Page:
Points to Stars, formed by Patrick McGinty and Mark Altskan, performed at the Feb. 21 TerPoets. McGinty is a singer-songwriter who lives in the Writers’ House. Photo by Marlena Chertock for The Writers’ Bloc.

By Shannon Mooney

Staff Writer

Sophomore Hannah Methvin started playing the guitar when she was 15 and began taking voice lessons a year later. She has performed several times at TerPoets and iTunes recently began distributing  her music.

Many Writers’ House residents have musical interests, whether it is singing, songwriting, playing instruments or a combination. Their talents extend beyond English and literature.

Methvin, an English and studio art double major, sings and plays the guitar. Her music, which consists of soft acoustic songs, is growing in popularity and her Facebook page currently has 108 likes.

Methvin admitted one of her inspirations is Taylor Swift. “I’m always kind of embarrassed to tell people that,” she said.

She plans on performing with the Walking Sticks, a band on campus that consists of brothers Spencer and Maxwell Ernst.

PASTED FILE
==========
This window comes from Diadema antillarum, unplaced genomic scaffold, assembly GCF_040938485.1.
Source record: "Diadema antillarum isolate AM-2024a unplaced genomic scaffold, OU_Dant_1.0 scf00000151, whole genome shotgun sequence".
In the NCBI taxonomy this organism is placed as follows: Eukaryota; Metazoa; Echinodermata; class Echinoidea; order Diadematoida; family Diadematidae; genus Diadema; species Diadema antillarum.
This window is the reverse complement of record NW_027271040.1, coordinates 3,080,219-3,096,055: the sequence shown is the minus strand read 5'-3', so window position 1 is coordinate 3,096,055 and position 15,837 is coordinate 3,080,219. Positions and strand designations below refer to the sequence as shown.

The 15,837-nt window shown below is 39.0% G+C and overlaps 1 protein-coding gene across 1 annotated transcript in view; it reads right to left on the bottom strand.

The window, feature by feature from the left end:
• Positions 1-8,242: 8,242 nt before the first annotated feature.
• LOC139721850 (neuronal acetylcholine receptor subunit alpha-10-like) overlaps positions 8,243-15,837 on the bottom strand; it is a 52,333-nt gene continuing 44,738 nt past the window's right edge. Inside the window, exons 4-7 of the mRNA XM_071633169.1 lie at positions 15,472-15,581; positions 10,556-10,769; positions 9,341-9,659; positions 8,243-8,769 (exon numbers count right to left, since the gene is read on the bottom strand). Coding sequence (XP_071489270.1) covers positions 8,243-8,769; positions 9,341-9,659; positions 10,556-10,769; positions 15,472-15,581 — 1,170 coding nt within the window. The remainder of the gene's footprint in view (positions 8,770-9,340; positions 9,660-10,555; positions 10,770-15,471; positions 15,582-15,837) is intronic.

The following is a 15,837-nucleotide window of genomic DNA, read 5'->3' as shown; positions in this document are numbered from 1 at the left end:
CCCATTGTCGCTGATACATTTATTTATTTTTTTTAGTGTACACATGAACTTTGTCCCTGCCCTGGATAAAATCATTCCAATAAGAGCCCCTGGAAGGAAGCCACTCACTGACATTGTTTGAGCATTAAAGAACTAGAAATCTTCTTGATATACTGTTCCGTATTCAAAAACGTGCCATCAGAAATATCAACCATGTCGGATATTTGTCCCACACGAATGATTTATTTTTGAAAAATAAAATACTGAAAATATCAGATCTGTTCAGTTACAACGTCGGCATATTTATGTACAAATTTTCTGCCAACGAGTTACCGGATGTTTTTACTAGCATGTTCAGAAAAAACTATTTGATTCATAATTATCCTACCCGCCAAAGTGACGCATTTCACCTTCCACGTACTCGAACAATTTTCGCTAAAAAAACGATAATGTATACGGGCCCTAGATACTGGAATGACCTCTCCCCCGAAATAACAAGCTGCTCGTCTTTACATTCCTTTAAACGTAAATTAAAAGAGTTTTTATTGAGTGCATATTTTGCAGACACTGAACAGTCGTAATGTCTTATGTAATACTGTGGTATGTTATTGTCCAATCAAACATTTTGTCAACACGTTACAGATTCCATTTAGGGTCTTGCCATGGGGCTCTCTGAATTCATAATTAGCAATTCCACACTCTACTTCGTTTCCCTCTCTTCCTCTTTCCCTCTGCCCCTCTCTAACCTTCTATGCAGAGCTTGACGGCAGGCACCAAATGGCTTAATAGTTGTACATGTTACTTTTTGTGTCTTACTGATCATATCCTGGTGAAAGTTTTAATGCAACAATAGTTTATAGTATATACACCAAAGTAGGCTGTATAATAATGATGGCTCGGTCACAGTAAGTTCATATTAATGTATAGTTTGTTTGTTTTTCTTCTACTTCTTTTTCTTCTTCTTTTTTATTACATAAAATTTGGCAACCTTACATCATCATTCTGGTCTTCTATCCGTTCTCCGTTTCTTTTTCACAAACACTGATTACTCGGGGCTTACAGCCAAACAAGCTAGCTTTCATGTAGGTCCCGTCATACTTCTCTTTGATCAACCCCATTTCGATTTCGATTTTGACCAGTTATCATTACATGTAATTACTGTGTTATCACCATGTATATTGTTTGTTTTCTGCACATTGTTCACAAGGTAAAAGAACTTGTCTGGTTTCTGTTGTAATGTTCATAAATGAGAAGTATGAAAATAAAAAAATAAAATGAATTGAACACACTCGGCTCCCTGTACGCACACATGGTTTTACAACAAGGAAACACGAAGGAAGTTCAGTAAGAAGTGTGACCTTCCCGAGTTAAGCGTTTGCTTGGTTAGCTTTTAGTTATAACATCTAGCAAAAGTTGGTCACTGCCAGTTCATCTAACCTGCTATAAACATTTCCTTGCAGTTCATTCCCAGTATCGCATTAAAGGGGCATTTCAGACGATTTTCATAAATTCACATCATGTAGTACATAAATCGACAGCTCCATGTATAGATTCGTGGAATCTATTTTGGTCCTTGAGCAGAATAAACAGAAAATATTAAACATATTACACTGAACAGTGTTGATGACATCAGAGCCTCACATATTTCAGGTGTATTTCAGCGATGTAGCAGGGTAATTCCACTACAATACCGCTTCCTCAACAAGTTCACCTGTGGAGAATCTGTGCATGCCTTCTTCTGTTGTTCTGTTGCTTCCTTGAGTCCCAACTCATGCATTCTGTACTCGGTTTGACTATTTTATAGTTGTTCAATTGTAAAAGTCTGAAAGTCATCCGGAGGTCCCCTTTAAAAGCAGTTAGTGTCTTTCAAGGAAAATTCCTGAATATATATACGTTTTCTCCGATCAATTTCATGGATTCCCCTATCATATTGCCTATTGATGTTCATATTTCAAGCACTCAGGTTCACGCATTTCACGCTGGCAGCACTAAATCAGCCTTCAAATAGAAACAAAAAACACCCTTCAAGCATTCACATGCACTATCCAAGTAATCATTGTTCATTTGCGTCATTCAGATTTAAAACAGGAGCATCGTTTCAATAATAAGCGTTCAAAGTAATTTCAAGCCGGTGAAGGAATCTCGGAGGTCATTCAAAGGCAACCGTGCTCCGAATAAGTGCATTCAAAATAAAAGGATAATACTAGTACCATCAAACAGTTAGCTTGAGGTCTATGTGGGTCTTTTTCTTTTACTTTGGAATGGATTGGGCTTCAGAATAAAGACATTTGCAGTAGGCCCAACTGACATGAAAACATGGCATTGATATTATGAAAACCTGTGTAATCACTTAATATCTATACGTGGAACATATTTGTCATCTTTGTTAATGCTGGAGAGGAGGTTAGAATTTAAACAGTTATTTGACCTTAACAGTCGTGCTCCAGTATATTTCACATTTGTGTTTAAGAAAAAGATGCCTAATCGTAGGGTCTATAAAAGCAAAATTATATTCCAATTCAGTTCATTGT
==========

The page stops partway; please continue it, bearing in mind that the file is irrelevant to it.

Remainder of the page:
Methvin said she is always open to perform with other people. Senior English major Patrick McGinty, also a resident of Writers’ House, suggested the two collaborate.

McGinty has been playing guitar since he was 10 and began singing and writing songs around the age of 14.  He’s performed at bars around Annapolis, Baltimore and Pasadena and at open-mics in College Park.

McGinty also has his music online on his own website, under his band name Points to Stars. His sound can be described as acoustic and fresh, with a few up-beat and energetic songs. One of his biggest influences is Simon Joyner.

“I take inspiration from anything and everything,” he said. “I like telling stories, or just attempting to articulate emotion through a song.”

Sophomore English major David Bowman, another Writers’ House musician, began playing guitar his sophomore year of high school and developed an interest in singing afterwards.

Bowman plays with his friend, guitarist Alex Bongiovanni. Typically Bowman writes lyrics and Bongiovanni writes the music for their band called Bad Math.

“It makes for an interesting thing because it becomes a collaboration,” Bowman said of their back-and-forth songwriting process.

While Bad Math doesn’t currently have music online, “It’s always been a goal,” he said. “We think about doing it but it’s hard to find the time.”

Bowman’s first time performing in front of an audience was very recently at the Feb. 21 TerPoets. He plans on performing again and intends on playing his own music.

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